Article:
Temporary object created by calling constructor
Hi, I was wondering if this idea I have is correct, I couldn't find an answer online :(
if i had a simple class
So since the coolFunction(Dog Object) takes an object of type Dog, instead of declaring a
void coolFunction(Dog) ;//Receives object of type Dog as parameter
int y ;
new object Dog dog1
and do this
I should be able to do this
coolFunction(dog1); ...//first method
I believe that that the second method will create a temporary object in memory by calling the Vector(x,y) constructor,.. and when that copy is passed to the coolFunction(...) the object is then destroyed.
coolFunction(Dog(4,4)) ; //second method
Can someone tell me if that is wrong or right?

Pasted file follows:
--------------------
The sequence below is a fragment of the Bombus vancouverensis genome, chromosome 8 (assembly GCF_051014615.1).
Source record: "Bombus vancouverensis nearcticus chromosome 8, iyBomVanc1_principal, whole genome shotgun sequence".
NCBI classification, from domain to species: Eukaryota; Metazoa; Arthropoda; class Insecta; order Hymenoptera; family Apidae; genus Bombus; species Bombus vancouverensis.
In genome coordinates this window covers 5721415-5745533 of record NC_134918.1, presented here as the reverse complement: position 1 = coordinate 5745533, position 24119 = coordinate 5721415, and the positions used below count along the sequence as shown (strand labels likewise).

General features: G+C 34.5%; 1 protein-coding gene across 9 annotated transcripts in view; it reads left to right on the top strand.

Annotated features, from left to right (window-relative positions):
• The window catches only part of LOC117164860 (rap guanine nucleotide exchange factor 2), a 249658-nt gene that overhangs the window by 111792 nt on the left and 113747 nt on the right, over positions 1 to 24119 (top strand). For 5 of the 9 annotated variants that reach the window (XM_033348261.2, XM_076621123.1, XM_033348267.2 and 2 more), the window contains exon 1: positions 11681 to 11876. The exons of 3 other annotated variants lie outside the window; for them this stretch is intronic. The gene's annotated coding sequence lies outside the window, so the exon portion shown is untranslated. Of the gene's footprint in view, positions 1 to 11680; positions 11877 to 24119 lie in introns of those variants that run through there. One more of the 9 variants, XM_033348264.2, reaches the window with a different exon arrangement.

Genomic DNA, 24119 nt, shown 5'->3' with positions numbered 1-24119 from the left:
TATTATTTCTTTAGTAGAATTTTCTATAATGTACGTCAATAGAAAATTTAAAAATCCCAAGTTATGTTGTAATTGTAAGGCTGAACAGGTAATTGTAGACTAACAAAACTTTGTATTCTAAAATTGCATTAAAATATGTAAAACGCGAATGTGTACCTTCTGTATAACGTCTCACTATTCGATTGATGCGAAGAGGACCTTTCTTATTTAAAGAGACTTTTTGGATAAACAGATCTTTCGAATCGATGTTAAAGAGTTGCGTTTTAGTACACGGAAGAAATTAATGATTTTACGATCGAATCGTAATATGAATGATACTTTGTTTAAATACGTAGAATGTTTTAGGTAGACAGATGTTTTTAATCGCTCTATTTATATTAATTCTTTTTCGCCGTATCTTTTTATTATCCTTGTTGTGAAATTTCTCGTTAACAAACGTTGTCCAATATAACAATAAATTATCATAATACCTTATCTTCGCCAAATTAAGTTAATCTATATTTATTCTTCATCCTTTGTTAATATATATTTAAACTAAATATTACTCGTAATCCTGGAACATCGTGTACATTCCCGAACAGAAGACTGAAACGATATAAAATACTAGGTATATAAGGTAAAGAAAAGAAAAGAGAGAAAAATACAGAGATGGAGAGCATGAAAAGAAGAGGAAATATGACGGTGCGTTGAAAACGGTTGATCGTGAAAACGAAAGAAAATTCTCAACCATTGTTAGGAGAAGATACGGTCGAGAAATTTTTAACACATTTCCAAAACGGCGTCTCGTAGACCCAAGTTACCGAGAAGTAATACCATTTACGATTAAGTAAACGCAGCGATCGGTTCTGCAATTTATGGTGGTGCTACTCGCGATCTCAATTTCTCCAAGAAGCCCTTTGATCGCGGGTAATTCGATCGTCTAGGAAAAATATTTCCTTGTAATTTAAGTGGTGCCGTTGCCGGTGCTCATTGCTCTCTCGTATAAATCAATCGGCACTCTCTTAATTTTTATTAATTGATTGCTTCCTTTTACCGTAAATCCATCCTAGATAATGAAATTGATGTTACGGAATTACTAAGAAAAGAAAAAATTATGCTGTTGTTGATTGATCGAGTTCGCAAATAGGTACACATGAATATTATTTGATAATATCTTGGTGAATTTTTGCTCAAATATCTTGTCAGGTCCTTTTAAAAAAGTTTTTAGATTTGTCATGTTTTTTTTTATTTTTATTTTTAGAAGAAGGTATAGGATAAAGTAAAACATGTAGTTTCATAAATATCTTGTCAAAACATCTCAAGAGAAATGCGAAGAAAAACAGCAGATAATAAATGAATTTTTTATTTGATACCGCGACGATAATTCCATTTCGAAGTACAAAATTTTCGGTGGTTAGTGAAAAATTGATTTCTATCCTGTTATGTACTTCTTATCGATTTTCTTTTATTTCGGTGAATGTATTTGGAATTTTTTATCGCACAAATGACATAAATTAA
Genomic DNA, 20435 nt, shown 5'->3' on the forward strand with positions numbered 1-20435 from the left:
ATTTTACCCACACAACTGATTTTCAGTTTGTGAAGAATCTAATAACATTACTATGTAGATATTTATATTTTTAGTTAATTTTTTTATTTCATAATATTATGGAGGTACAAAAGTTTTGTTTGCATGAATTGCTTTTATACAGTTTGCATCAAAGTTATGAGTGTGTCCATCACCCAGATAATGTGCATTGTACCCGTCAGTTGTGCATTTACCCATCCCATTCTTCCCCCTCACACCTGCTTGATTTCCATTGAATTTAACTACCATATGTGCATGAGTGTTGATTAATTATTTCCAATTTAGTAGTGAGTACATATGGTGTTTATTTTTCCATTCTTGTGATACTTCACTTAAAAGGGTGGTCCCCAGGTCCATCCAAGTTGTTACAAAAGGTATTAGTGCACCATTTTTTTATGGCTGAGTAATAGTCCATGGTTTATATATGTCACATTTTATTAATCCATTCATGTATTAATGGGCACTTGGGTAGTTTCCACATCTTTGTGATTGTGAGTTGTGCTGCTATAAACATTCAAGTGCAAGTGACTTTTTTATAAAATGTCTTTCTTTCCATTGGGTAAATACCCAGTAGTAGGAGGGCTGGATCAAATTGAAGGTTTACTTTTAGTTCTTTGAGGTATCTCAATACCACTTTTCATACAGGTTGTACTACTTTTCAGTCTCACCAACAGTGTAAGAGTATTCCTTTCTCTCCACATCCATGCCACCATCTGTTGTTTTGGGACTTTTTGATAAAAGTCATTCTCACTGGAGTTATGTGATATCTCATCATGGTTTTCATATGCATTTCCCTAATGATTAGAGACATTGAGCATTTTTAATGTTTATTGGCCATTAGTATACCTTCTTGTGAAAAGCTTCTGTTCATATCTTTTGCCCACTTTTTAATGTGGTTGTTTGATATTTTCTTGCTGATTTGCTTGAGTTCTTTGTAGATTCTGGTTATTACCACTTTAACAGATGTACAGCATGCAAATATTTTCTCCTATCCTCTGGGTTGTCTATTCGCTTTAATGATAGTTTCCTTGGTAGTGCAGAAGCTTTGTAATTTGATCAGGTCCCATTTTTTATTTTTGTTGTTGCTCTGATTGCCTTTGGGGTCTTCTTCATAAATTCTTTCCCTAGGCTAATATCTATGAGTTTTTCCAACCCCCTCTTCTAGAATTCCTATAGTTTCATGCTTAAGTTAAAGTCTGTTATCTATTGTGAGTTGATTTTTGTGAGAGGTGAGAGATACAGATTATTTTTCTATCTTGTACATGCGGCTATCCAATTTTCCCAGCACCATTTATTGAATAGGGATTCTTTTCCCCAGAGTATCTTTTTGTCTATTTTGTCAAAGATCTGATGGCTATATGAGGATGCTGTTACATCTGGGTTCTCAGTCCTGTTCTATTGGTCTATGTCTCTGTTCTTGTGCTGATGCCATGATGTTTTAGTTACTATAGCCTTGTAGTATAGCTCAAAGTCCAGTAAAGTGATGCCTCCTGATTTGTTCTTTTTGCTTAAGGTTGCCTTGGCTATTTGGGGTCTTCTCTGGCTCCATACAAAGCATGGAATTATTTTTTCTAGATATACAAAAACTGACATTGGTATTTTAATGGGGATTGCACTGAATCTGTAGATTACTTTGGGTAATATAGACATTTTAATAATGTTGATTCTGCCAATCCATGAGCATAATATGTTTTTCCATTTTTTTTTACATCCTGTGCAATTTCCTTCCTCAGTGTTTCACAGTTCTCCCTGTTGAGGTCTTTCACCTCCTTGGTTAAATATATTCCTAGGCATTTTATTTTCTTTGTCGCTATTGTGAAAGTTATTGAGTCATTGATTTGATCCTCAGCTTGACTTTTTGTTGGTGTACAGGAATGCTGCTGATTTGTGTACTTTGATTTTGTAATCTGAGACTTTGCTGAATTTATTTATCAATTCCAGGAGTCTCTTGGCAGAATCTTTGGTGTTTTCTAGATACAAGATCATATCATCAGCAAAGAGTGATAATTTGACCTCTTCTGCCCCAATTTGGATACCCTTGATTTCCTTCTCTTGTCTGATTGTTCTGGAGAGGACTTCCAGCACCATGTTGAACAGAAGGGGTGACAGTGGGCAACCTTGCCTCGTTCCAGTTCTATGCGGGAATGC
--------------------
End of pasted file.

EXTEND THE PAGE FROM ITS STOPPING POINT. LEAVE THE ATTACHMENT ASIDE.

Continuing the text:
Or if that is a good practice or idea..i know in C# the same concept is used or it is acceptable.
I promised to get back to this.
With better understanding of Copy Constructor.
I want to clarify the difference between doing this
The compiler does not see Dog(4,4) as a already existing object, so therefore did not have any reason to invoke the copy constructor.
a.coolFunction(Dog(4,4) ) ;
as a result it calls this constructor
but for this piece of code a.coolFunction(b)
Dog(int x, int y) : x(x), y(y)
std::cout << "Dog(int, int) of " << this << std::endl;
the compiler sees the reason to use a copy constructor to copy the already defined object.
That's an attempt to explain it to myself...